Published online by Cambridge University Press: 05 June 2012
Combinatorial designs [1–8] form an important branch in combinatorial mathematics. In the late 1950s and during the 1960s, special classes of combinatorial designs, such as balanced incomplete block designs, were used to construct error correcting codes, especial majority-logic-decodable codes. More recently, combinatorial designs were successfully used to construct structured LDPC codes [9–12]. LDPC codes of practical lengths constructed from several classes of combinatorial designs were shown to perform very well over the binary-input AWGN channel with iterative decoding.
Graphs form another important branch in combinatorial mathematics. They were also used to construct error-correcting codes in the early 1960s, but not very successfully. Only a few small classes of majority-logic-decodable codes were constructed. However, since the rediscovery of LDPC codes in the middle of the 1990s, graphs have become an important tool for constructing LDPC codes. One example is to use protographs for constructing iteratively decodable codes as described in Chapters 6 and 8.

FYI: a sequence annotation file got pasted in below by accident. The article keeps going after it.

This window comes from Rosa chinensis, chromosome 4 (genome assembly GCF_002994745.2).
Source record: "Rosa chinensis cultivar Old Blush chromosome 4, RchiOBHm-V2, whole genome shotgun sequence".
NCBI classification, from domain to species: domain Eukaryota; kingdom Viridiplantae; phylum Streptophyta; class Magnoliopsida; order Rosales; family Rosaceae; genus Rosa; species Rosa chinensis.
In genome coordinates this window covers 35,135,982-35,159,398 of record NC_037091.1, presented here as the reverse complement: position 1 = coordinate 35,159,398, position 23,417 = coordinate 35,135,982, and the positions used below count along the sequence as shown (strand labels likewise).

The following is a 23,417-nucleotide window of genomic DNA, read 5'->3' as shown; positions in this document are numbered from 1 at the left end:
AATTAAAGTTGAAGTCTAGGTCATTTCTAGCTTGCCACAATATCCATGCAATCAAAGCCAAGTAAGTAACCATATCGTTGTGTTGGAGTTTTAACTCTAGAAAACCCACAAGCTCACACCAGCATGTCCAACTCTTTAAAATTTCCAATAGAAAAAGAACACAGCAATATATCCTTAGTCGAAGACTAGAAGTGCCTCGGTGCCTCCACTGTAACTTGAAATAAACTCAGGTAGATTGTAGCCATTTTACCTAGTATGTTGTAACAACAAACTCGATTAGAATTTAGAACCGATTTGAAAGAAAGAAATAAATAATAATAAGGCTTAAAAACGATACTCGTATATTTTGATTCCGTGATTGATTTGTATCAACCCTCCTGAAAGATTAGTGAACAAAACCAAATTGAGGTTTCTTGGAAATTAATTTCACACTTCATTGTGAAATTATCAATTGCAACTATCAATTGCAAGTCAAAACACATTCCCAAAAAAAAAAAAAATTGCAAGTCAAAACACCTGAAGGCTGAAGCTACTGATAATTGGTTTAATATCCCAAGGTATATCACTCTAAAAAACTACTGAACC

This chapter presents several methods for constructing LDPC codes based on special types of combinatorial designs and graphs.
Balanced Incomplete Block Designs and LDPC Codes
Balanced incomplete block designs (BIBDs) form an important class of combinatorial designs. A special subclass of BIBDs can be used to construct RC-constrained matrices or arrays of CPMs from which LDPC codes can be constructed. This section gives a brief description of BIBDs. For an in-depth understanding of this subject, readers are referred to [1–8].